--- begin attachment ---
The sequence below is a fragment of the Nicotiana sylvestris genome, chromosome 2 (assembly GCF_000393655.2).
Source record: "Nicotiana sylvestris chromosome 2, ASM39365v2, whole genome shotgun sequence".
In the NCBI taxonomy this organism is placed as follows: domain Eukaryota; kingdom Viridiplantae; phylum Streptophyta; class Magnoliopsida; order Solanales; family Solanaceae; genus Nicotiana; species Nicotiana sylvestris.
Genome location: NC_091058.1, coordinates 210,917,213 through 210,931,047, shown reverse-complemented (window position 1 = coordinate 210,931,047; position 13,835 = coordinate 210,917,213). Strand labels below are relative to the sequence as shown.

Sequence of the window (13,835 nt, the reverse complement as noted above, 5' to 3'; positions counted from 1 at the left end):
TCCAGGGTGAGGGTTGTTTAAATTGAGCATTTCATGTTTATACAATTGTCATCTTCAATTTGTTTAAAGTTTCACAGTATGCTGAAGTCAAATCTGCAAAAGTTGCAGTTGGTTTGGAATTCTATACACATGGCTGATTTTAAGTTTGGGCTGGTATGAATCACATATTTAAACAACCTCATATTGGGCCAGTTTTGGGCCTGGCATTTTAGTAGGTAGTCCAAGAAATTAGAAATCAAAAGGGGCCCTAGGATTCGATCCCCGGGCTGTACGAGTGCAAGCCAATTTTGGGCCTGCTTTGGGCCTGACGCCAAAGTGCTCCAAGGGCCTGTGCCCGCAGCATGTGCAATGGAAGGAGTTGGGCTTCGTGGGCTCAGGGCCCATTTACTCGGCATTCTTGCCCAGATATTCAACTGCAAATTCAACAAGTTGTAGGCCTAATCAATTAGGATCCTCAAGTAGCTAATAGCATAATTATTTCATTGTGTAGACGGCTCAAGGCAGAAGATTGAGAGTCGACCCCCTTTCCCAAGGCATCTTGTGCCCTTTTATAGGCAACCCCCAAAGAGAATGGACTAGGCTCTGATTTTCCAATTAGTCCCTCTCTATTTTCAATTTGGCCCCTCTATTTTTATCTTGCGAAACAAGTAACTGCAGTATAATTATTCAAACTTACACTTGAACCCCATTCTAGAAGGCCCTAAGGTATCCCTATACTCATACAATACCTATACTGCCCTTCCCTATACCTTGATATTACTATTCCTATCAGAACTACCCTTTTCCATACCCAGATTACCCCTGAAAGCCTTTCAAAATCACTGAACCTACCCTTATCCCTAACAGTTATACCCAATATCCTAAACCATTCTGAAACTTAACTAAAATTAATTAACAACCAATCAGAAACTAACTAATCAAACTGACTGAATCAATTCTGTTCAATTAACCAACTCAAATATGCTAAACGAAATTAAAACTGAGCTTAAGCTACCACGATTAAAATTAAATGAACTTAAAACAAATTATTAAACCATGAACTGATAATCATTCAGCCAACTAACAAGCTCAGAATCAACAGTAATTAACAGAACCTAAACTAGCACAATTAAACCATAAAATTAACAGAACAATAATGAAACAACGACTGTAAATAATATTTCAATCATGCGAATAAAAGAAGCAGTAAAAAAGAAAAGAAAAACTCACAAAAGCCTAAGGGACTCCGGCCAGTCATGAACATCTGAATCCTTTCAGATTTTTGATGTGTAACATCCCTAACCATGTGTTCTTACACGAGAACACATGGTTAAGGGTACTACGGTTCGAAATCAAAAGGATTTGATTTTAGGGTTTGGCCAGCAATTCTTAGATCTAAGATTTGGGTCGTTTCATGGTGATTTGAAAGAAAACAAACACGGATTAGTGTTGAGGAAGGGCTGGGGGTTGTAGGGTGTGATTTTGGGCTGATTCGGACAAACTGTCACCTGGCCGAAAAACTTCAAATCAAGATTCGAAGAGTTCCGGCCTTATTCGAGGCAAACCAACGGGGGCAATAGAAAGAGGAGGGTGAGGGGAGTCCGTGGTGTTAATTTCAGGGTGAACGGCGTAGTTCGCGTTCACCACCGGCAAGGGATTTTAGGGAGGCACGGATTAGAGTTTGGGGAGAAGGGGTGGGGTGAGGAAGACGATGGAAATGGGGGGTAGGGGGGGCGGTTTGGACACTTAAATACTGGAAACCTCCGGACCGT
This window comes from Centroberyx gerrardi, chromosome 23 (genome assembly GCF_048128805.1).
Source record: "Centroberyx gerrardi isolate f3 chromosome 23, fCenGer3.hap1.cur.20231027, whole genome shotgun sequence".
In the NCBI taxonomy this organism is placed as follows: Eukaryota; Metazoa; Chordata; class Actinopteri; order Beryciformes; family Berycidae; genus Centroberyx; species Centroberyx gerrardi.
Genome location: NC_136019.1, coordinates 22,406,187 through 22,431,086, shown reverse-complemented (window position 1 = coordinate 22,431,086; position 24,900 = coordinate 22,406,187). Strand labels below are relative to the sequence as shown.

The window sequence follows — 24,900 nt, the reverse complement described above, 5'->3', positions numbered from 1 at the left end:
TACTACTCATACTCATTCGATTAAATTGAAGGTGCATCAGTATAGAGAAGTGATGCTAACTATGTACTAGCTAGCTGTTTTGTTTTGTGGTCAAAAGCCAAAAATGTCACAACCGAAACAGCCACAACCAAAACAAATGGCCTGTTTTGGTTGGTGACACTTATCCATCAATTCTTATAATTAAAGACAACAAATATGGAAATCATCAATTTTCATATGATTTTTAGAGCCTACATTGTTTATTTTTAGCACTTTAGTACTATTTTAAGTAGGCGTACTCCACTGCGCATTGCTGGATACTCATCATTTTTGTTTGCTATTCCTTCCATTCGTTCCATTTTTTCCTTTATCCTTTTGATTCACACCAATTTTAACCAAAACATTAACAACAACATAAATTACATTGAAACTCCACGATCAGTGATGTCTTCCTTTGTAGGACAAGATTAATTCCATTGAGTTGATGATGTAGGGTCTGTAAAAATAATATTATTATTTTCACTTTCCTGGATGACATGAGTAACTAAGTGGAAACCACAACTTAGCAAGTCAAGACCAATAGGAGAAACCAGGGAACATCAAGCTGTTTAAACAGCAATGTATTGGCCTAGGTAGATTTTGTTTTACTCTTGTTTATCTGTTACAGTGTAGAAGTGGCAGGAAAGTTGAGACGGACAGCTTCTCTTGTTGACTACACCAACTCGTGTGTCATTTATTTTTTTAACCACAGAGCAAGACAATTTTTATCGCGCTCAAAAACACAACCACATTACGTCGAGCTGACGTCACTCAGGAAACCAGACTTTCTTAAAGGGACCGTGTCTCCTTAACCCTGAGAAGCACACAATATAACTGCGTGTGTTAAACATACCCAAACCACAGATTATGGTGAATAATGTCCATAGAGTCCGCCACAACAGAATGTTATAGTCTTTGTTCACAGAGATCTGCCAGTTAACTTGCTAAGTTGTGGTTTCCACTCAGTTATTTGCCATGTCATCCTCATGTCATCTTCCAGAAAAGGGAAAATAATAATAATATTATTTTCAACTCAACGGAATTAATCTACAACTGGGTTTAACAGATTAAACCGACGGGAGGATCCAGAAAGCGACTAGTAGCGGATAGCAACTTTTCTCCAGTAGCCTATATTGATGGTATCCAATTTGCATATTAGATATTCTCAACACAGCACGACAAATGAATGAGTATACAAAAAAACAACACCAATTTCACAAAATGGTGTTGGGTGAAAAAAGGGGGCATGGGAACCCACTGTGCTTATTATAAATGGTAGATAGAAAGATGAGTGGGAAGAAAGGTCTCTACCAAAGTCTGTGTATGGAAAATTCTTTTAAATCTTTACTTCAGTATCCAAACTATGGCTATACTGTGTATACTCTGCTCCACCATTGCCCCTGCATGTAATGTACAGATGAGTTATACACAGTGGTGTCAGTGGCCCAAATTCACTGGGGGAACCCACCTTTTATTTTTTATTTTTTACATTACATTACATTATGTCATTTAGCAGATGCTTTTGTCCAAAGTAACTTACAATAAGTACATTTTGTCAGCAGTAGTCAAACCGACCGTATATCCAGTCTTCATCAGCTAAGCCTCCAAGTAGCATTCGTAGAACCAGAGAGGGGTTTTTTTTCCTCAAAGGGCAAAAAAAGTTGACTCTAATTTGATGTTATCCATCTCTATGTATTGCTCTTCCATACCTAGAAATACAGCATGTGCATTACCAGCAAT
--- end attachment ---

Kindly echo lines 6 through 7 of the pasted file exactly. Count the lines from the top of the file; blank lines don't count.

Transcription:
TCCAGGGTGAGGGTTGTTTAAATTGAGCATTTCATGTTTATACAATTGTCATCTTCAATTTGTTTAAAGTTTCACAGTATGCTGAAGTCAAATCTGCAAAAGTTGCAGTTGGTTTGGAATTCTATACACATGGCTGATTTTAAGTTTGGGCTGGTATGAATCACATATTTAAACAACCTCATATTGGGCCAGTTTTGGGCCTGGCATTTTAGTAGGTAGTCCAAGAAATTAGAAATCAAAAGGGGCCCTAGGATTCGATCCCCGGGCTGTACGAGTGCAAGCCAATTTTGGGCCTGCTTTGGGCCTGACGCCAAAGTGCTCCAAGGGCCTGTGCCCGCAGCATGTGCAATGGAAGGAGTTGGGCTTCGTGGGCTCAGGGCCCATTTACTCGGCATTCTTGCCCAGATATTCAACTGCAAATTCAACAAGTTGTAGGCCTAATCAATTAGGATCCTCAAGTAGCTAATAGCATAATTATTTCATTGTGTAGACGGCTCAAGGCAGAAGATTGAGAGTCGACCCCCTTTCCCAAGGCATCTTGTGCCCTTTTATAGGCAACCCCCAAAGAGAATGGACTAGGCTCTGATTTTCCAATTAGTCCCTCTCTATTTTCAATTTGGCCCCTCTATTTTTATCTTGCGAAACAAGTAACTGCAGTATAATTATTCAAACTTACACTTGAACCCCATTCTAGAAGGCCCTAAGGTATCCCTATACTCATACAATACCTATACTGCCCTTCCCTATACCTTGATATTACTATTCCTATCAGAACTACCCTTTTCCATACCCAGATTACCCCTGAAAGCCTTTCAAAATCACTGAACCTACCCTTATCCCTAACAGTTATACCCAATATCCTAAACCATTCTGAAACTTAACTAAAATTAATTAACAACCAATCAGAAACTAACTAATCAAACTGACTGAATCAATTCTGTTCAATTAACCAACTCAAATATGCTAAACGAAATTAAAACTGAGCTTAAGCTACCACGATTAAAATTAAATGAACTTAAAACAAATTATTAAACCATGAACTGATAATCATTCAGCCAACTAACAAGCTCAGAATCAACAGTAATTAACAGAACCTAAACTAGCACAATTAAACCATAAAATTAACAGAACAATAATGAAACAACGACTGTAAATAATATTTCAATCATGCGAATAAAAGAAGCAGTAAAAAAGAAAAGAAAAACTCACAAAAGCCTAAGGGACTCCGGCCAGTCATGAACATCTGAATCCTTTCAGATTTTTGATGTGTAACATCCCTAACCATGTGTTCTTACACGAGAACACATGGTTAAGGGTACTACGGTTCGAAATCAAAAGGATTTGATTTTAGGGTTTGGCCAGCAATTCTTAGATCTAAGATTTGGGTCGTTTCATGGTGATTTGAAAGAAAACAAACACGGATTAGTGTTGAGGAAGGGCTGGGGGTTGTAGGGTGTGATTTTGGGCTGATTCGGACAAACTGTCACCTGGCCGAAAAACTTCAAATCAAGATTCGAAGAGTTCCGGCCTTATTCGAGGCAAACCAACGGGGGCAATAGAAAGAGGAGGGTGAGGGGAGTCCGTGGTGTTAATTTCAGGGTGAACGGCGTAGTTCGCGTTCACCACCGGCAAGGGATTTTAGGGAGGCACGGATTAGAGTTTGGGGAGAAGGGGTGGGGTGAGGAAGACGATGGAAATGGGGGGTAGGGGGGGCGGTTTGGACACTTAAATACTGGAAACCTCCGGACCGT
This window comes from Centroberyx gerrardi, chromosome 23 (genome assembly GCF_048128805.1).